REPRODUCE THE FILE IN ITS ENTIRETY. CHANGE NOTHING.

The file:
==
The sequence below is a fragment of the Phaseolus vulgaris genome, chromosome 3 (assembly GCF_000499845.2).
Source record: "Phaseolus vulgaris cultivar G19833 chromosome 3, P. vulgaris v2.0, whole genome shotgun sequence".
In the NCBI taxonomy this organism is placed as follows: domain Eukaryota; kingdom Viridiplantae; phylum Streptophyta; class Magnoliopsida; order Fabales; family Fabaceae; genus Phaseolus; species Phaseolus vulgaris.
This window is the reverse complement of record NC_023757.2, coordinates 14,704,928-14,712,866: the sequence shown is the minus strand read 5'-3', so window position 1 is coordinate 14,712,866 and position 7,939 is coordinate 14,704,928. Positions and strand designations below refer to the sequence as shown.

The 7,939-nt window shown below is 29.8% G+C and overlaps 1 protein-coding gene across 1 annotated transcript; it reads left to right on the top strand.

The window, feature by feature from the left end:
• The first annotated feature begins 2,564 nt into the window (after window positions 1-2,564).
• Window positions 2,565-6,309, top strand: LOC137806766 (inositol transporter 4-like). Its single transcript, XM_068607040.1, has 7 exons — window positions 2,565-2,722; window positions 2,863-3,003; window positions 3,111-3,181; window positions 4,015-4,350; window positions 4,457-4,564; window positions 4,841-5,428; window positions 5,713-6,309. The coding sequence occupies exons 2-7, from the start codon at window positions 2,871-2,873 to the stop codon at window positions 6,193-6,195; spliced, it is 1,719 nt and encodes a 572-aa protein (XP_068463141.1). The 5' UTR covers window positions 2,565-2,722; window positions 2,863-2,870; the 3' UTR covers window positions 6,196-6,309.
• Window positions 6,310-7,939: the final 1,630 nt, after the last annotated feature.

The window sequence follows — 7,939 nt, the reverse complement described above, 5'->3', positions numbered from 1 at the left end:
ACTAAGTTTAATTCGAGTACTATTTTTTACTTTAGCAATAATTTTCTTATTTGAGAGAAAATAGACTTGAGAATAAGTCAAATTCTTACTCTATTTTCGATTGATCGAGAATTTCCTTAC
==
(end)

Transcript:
The sequence below is a fragment of the Phaseolus vulgaris genome, chromosome 3 (assembly GCF_000499845.2).
Source record: "Phaseolus vulgaris cultivar G19833 chromosome 3, P. vulgaris v2.0, whole genome shotgun sequence".
In the NCBI taxonomy this organism is placed as follows: domain Eukaryota; kingdom Viridiplantae; phylum Streptophyta; class Magnoliopsida; order Fabales; family Fabaceae; genus Phaseolus; species Phaseolus vulgaris.
This window is the reverse complement of record NC_023757.2, coordinates 14,704,928-14,712,866: the sequence shown is the minus strand read 5'-3', so window position 1 is coordinate 14,712,866 and position 7,939 is coordinate 14,704,928. Positions and strand designations below refer to the sequence as shown.

The 7,939-nt window shown below is 29.8% G+C and overlaps 1 protein-coding gene across 1 annotated transcript; it reads left to right on the top strand.

The window, feature by feature from the left end:
• The first annotated feature begins 2,564 nt into the window (after window positions 1-2,564).
• Window positions 2,565-6,309, top strand: LOC137806766 (inositol transporter 4-like). Its single transcript, XM_068607040.1, has 7 exons — window positions 2,565-2,722; window positions 2,863-3,003; window positions 3,111-3,181; window positions 4,015-4,350; window positions 4,457-4,564; window positions 4,841-5,428; window positions 5,713-6,309. The coding sequence occupies exons 2-7, from the start codon at window positions 2,871-2,873 to the stop codon at window positions 6,193-6,195; spliced, it is 1,719 nt and encodes a 572-aa protein (XP_068463141.1). The 5' UTR covers window positions 2,565-2,722; window positions 2,863-2,870; the 3' UTR covers window positions 6,196-6,309.
• Window positions 6,310-7,939: the final 1,630 nt, after the last annotated feature.

The window sequence follows — 7,939 nt, the reverse complement described above, 5'->3', positions numbered from 1 at the left end:
ACTAAGTTTAATTCGAGTACTATTTTTTACTTTAGCAATAATTTTCTTATTTGAGAGAAAATAGACTTGAGAATAAGTCAAATTCTTACTCTATTTTCGATTGATCGAGAATTTCCTTAC